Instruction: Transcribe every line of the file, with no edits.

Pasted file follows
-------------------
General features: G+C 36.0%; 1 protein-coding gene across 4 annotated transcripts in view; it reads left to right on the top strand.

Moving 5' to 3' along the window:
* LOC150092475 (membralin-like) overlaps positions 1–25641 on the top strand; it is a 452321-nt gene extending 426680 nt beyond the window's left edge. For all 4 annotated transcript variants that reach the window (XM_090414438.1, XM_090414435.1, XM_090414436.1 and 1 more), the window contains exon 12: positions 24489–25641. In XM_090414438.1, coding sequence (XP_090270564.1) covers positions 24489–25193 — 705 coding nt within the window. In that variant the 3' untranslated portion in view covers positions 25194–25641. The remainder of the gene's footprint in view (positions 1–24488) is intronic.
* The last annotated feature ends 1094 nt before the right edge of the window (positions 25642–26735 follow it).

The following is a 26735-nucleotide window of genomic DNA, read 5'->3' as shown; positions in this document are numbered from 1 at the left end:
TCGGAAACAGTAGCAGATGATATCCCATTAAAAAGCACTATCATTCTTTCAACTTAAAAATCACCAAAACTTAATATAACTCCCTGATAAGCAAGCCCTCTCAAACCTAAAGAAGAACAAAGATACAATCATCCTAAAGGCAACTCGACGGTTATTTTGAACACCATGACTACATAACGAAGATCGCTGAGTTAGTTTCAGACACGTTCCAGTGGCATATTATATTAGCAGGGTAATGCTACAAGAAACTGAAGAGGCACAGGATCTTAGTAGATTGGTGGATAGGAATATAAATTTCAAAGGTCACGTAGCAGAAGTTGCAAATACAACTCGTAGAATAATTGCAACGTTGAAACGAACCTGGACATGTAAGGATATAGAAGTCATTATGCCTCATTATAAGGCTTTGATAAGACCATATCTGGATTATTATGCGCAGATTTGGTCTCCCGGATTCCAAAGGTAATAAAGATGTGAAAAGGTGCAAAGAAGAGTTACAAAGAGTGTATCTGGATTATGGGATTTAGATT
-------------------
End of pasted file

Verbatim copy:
General features: G+C 36.0%; 1 protein-coding gene across 4 annotated transcripts in view; it reads left to right on the top strand.

Moving 5' to 3' along the window:
* LOC150092475 (membralin-like) overlaps positions 1–25641 on the top strand; it is a 452321-nt gene extending 426680 nt beyond the window's left edge. For all 4 annotated transcript variants that reach the window (XM_090414438.1, XM_090414435.1, XM_090414436.1 and 1 more), the window contains exon 12: positions 24489–25641. In XM_090414438.1, coding sequence (XP_090270564.1) covers positions 24489–25193 — 705 coding nt within the window. In that variant the 3' untranslated portion in view covers positions 25194–25641. The remainder of the gene's footprint in view (positions 1–24488) is intronic.
* The last annotated feature ends 1094 nt before the right edge of the window (positions 25642–26735 follow it).

The following is a 26735-nucleotide window of genomic DNA, read 5'->3' as shown; positions in this document are numbered from 1 at the left end:
TCGGAAACAGTAGCAGATGATATCCCATTAAAAAGCACTATCATTCTTTCAACTTAAAAATCACCAAAACTTAATATAACTCCCTGATAAGCAAGCCCTCTCAAACCTAAAGAAGAACAAAGATACAATCATCCTAAAGGCAACTCGACGGTTATTTTGAACACCATGACTACATAACGAAGATCGCTGAGTTAGTTTCAGACACGTTCCAGTGGCATATTATATTAGCAGGGTAATGCTACAAGAAACTGAAGAGGCACAGGATCTTAGTAGATTGGTGGATAGGAATATAAATTTCAAAGGTCACGTAGCAGAAGTTGCAAATACAACTCGTAGAATAATTGCAACGTTGAAACGAACCTGGACATGTAAGGATATAGAAGTCATTATGCCTCATTATAAGGCTTTGATAAGACCATATCTGGATTATTATGCGCAGATTTGGTCTCCCGGATTCCAAAGGTAATAAAGATGTGAAAAGGTGCAAAGAAGAGTTACAAAGAGTGTATCTGGATTATGGGATTTAGATT